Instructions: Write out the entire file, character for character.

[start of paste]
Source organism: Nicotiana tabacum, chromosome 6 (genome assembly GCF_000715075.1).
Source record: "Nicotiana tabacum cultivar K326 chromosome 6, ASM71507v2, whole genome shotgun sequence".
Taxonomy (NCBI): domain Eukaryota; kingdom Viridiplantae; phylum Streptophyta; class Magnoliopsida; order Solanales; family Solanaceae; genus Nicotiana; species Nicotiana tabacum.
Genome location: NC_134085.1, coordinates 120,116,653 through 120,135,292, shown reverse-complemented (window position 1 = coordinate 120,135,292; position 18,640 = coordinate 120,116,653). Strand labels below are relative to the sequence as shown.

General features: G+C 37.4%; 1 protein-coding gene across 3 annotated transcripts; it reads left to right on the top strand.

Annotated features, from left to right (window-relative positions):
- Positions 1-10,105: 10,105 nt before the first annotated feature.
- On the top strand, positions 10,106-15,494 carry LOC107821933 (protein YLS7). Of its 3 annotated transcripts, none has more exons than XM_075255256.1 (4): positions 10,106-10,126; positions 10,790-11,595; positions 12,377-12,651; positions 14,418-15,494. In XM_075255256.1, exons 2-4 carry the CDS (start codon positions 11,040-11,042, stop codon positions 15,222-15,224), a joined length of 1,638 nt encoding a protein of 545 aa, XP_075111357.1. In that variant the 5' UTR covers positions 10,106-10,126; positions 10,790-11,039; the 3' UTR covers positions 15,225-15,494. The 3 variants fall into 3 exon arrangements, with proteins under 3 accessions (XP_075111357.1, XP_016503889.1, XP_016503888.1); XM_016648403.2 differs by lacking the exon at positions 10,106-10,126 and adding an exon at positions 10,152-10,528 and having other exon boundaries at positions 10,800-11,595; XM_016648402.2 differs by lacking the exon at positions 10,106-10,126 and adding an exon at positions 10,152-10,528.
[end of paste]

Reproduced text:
Source organism: Nicotiana tabacum, chromosome 6 (genome assembly GCF_000715075.1).
Source record: "Nicotiana tabacum cultivar K326 chromosome 6, ASM71507v2, whole genome shotgun sequence".
Taxonomy (NCBI): domain Eukaryota; kingdom Viridiplantae; phylum Streptophyta; class Magnoliopsida; order Solanales; family Solanaceae; genus Nicotiana; species Nicotiana tabacum.
Genome location: NC_134085.1, coordinates 120,116,653 through 120,135,292, shown reverse-complemented (window position 1 = coordinate 120,135,292; position 18,640 = coordinate 120,116,653). Strand labels below are relative to the sequence as shown.

General features: G+C 37.4%; 1 protein-coding gene across 3 annotated transcripts; it reads left to right on the top strand.

Annotated features, from left to right (window-relative positions):
- Positions 1-10,105: 10,105 nt before the first annotated feature.
- On the top strand, positions 10,106-15,494 carry LOC107821933 (protein YLS7). Of its 3 annotated transcripts, none has more exons than XM_075255256.1 (4): positions 10,106-10,126; positions 10,790-11,595; positions 12,377-12,651; positions 14,418-15,494. In XM_075255256.1, exons 2-4 carry the CDS (start codon positions 11,040-11,042, stop codon positions 15,222-15,224), a joined length of 1,638 nt encoding a protein of 545 aa, XP_075111357.1. In that variant the 5' UTR covers positions 10,106-10,126; positions 10,790-11,039; the 3' UTR covers positions 15,225-15,494. The 3 variants fall into 3 exon arrangements, with proteins under 3 accessions (XP_075111357.1, XP_016503889.1, XP_016503888.1); XM_016648403.2 differs by lacking the exon at positions 10,106-10,126 and adding an exon at positions 10,152-10,528 and having other exon boundaries at positions 10,800-11,595; XM_016648402.2 differs by lacking the exon at positions 10,106-10,126 and adding an exon at positions 10,152-10,528.